The Oxidative System / Aerobic System
The third and final energy system which comes into play is the Oxidative system, commonly known as the aerobic energy system. This pathway requires oxygen to produce ATP, because carbohydrates and fats are only burned in the presence of oxygen. While it is not the main source of ATP at the start of exercise, it can produce a lot of it, making this system the preferred one for long-duration, relatively low intensity cardiovascular activities.
This aerobic energy system must have oxygen to work, or the entire process will slow down and potentially stop completely.
In this energy system, although you may be burning mostly fat, a steady supply of carbohydrate is still necessary for the breakdown of fat into an energy source. The ratio of how much fat vs. carbohydrates are being used depends on the intensity and duration of the exercise, along with the individual’s aerobic training experience.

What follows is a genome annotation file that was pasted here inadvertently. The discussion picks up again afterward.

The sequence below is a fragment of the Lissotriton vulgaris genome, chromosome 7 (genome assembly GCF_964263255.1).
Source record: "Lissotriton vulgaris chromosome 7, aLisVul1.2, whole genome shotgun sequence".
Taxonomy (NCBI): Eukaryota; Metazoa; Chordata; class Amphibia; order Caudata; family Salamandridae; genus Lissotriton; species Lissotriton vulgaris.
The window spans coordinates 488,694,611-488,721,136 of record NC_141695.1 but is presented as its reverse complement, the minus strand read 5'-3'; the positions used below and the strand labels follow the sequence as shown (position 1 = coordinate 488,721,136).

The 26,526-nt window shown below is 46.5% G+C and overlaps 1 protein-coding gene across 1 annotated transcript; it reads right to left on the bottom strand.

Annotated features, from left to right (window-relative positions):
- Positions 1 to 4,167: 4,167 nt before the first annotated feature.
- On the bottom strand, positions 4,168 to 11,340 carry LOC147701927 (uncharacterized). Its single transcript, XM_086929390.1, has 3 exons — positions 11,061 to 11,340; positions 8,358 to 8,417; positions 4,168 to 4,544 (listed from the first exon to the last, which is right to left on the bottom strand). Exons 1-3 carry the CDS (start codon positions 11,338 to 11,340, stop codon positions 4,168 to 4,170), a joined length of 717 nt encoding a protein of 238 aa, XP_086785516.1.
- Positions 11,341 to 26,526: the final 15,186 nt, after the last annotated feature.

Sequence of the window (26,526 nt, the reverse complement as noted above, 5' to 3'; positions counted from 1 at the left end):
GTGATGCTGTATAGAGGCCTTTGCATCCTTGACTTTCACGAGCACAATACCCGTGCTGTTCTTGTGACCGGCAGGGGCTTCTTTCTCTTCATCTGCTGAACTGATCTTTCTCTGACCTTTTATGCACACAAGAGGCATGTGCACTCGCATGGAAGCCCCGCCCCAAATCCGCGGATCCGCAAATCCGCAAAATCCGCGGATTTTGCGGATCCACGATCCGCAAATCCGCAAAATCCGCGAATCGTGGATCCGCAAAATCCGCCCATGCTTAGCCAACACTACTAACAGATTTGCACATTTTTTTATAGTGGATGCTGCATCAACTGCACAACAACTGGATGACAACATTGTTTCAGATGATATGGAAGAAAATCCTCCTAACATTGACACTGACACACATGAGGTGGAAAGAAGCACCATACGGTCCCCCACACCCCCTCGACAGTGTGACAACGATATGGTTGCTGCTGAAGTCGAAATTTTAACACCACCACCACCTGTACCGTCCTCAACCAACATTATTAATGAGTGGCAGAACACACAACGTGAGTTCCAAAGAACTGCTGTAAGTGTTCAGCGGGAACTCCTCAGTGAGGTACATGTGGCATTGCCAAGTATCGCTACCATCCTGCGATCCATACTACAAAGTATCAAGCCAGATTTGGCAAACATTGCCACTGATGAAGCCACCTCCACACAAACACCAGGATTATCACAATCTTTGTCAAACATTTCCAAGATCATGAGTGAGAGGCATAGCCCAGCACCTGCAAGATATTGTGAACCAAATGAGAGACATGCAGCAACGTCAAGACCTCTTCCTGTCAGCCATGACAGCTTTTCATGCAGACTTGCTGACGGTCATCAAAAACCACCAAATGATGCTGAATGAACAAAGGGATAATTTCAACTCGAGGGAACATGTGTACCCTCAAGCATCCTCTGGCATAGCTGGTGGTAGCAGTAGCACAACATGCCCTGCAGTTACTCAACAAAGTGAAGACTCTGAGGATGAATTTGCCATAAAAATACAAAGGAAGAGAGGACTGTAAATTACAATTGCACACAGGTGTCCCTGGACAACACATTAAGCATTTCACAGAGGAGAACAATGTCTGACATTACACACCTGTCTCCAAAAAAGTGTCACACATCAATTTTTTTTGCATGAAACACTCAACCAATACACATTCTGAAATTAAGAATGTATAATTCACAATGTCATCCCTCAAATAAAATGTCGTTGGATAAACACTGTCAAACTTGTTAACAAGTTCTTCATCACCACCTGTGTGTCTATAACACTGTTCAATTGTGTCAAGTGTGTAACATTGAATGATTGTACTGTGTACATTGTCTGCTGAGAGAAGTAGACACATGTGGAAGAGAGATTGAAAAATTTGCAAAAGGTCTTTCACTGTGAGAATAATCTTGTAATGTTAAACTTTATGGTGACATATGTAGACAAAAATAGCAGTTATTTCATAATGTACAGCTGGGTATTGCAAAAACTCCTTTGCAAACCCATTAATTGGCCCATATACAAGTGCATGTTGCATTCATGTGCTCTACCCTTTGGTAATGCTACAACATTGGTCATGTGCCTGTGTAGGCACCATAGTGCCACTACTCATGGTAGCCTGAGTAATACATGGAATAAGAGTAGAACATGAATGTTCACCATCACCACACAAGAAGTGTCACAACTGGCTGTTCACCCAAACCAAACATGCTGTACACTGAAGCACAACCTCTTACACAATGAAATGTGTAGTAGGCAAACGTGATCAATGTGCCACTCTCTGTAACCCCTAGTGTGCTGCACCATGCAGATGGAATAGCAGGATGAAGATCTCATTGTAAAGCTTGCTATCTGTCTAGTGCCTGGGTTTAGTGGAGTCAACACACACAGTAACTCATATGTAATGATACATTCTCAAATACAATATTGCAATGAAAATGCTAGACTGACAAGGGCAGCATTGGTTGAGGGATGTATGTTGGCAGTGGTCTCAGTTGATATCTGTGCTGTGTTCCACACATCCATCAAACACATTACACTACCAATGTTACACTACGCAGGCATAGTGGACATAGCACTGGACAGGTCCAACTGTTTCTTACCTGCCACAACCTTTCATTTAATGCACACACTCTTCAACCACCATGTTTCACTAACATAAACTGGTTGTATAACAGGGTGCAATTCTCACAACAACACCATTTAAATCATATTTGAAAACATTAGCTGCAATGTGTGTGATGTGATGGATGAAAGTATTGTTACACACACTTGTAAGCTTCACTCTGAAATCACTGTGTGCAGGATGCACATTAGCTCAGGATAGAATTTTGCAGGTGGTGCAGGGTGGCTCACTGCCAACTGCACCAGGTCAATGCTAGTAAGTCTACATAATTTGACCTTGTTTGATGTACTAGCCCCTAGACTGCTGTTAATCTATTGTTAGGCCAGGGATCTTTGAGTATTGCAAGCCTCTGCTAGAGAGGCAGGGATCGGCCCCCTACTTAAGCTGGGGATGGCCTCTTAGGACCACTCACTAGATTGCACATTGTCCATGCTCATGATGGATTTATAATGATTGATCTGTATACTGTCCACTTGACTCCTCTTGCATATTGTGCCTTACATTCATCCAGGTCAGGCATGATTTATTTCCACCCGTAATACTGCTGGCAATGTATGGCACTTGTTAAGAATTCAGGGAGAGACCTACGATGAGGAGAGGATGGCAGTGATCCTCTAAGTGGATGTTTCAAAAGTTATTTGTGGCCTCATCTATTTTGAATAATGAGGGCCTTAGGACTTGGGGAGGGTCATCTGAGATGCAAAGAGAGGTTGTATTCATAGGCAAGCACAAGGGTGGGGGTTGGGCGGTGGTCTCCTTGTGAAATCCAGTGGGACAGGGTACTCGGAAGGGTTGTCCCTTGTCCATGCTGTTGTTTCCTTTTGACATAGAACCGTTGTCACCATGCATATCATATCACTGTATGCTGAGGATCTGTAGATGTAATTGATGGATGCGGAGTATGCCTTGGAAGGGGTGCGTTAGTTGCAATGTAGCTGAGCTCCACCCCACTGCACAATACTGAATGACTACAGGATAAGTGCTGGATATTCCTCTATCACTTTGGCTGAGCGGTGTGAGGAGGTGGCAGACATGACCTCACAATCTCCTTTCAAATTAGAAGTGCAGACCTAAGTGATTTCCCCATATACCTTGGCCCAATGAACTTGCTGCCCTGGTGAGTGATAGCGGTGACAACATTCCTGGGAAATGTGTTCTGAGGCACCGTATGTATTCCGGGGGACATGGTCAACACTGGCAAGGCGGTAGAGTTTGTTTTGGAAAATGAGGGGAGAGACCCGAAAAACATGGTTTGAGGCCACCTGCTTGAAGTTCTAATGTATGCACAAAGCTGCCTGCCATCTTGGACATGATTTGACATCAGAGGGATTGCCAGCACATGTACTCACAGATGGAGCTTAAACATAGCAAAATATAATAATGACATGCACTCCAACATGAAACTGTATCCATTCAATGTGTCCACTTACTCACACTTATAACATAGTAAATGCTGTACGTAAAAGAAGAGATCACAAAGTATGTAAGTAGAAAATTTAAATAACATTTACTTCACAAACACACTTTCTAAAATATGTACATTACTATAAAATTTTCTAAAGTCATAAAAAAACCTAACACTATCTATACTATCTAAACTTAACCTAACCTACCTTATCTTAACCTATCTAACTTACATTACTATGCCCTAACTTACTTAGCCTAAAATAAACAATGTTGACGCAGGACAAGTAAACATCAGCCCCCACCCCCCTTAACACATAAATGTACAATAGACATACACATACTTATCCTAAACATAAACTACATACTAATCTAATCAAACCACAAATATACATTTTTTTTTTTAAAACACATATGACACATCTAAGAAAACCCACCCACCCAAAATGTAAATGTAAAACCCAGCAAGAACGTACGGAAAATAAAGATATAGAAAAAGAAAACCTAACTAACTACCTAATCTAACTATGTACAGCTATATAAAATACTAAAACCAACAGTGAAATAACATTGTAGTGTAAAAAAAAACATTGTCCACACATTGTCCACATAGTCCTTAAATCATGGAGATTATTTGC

For example, shorter and more intense workouts tend to burn more carbohydrates for fuel, while longer, less intense workouts will burn a higher ratio of fats. The more an individual is trained aerobically, the more their body will be able to utilize fats for fuel at a given intensity.
How can understanding the body’s energy systems help to make you a better athlete?
Well, for one, it is important to remember that all three of these systems contribute to the energy needs of the body during any physical activity. They do not work independently of each other, but instead dominate at different times, depending on the duration and the intensity of the activity.
No matter what your primary training method or goal, working all three of these metabolic pathways offers benefits. For example, if you typically strength/resistance train, adding cardio to your weekly routine can help enhance your endurance, allowing you to increase your training volume.
If cardio is your go-to, resistance training once or twice a week can help boost your power and lessen the risk of injury. Either way, the payoff is becoming a more well-rounded, better informed athlete, and that really is win-win.